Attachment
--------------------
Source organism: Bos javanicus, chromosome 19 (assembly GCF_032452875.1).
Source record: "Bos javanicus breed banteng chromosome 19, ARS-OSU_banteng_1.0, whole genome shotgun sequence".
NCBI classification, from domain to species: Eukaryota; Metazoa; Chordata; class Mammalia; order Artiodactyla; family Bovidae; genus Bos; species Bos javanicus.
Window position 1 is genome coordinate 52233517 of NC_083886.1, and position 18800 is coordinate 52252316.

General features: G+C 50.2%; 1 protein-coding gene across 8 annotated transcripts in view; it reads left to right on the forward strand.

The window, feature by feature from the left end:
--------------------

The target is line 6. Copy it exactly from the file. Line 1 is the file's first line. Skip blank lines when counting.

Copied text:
The window, feature by feature from the left end: